A few days ago, Federal Reserve Board Governor Lael Brainard came out with a detailed description of the Fed’s research and plans in the potential development of a central bank digital currency, also known as a Digital Dollar. She said that the central bank has been conducting studies over the past few years to determine how a centralized digital currency might affect the current payments ecosystem, monetary policy, the banking sector, and overall financial stability. With that in mind, here’s what we know so far.

Lael Brainard’s Latest Notes

In the speech she held at the Federal Bank of San Francisco headquarters on August 13th, Brainard said that “Given the dollar’s important role, it’s essential that the Federal Reserve remains on the frontier of research and policy development regarding the U.S. central bank digital currency (CBDC).” She later continued by saying “As part of this research, central banks are exploring the potential innovative technologies to offer a digital equivalent for cash”.

In her speech, Brainard also addressed the ongoing situation from her perspective. She cited that the COVID-19 pandemic was one of the most significant issues that reinforced the need to create immediate and trusted access to funds. She said that the ongoing crisis is a dramatic reminder of the importance of a resilient and trusted payment infrastructure that is accessible to all Americans.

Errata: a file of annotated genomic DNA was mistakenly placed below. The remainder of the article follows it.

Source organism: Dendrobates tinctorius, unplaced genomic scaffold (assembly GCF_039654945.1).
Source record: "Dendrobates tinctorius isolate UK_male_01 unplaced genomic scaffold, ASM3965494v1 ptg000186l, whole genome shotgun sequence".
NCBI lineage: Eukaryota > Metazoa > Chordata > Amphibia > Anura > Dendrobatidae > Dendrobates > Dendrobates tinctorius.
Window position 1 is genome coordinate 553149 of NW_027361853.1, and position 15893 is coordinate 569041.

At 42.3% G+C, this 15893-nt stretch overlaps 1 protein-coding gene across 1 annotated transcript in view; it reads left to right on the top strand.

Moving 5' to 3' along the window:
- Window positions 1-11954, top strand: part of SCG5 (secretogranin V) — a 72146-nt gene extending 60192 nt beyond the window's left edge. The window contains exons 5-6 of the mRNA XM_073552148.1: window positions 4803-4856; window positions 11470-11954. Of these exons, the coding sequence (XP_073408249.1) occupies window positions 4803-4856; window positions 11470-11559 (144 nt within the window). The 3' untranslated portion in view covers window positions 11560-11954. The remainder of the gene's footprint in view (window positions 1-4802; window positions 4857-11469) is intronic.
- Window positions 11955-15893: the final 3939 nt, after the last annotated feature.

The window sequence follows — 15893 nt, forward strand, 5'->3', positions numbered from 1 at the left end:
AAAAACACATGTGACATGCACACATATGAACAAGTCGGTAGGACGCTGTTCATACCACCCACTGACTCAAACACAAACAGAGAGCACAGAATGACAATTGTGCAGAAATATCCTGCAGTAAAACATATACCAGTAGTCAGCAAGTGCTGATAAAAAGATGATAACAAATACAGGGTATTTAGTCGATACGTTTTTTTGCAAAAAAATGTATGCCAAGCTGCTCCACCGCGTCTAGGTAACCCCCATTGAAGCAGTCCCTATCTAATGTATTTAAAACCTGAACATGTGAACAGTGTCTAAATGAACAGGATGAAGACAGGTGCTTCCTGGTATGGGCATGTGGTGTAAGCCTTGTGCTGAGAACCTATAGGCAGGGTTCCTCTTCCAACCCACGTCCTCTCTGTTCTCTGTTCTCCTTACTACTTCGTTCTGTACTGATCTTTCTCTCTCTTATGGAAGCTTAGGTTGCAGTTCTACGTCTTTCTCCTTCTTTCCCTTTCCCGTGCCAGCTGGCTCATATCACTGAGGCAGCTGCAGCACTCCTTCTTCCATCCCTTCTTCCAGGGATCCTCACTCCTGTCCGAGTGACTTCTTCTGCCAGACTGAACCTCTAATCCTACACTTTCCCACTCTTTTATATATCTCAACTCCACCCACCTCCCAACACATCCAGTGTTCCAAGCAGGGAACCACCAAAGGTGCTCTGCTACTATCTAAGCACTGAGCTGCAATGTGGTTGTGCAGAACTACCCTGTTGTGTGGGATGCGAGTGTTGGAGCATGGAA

She also noted that recipients of stimulus funds spent these funds quickly, which indicates the need for urgent access to funds. “It was notable that after a sharp reduction in spending early in the COVID-19 crisis, many households increased their spending starting on the day they received emergency relief payments.”

Brainard said the existence of other private cryptocurrencies as well as CBDCs, only underscore the importance of addressing and evaluating the cryptocurrency market. “Digital currencies, including central bank digital currencies present opportunities but also risks associated with privacy, illicit activity, and financial stability. This prospect has intensified calls for CBDCs to maintain the sovereign currency as the anchor of the nation’s payment systems.”

Previous Experimentation with the Digital Dollar

The recent research plan for a digital dollar doesn’t exactly come out of the blue. The potential benefits of a digital dollar have been discussed multiple times in the past. Just last November, the Federal Reserve said that the US central bank is carefully analyzing all of the potential costs and benefits of such currency. During that period, the regulator was focused on analyzing the possible effects the digital dollar would have on user privacy and consumer protection.

While we don’t know how far exactly the Federal Reserve has gotten in its experimentation, the Federal Reserve is working with several researchers, including those from MIT, to build and test all of the hypothetical issues of this digital currency. The regulator also said that the code used in these experiments will be open-source at some point in the future, so the general public can also experiment with it.

Even the idea of a digital dollar that would be used to distribute emergency funds is not new. The US Congress has been thinking about this plan since at least March, as far as it is publicly known. With all of this said, no concrete steps have been taken to create a blockchain-based central bank digital currency in the country.

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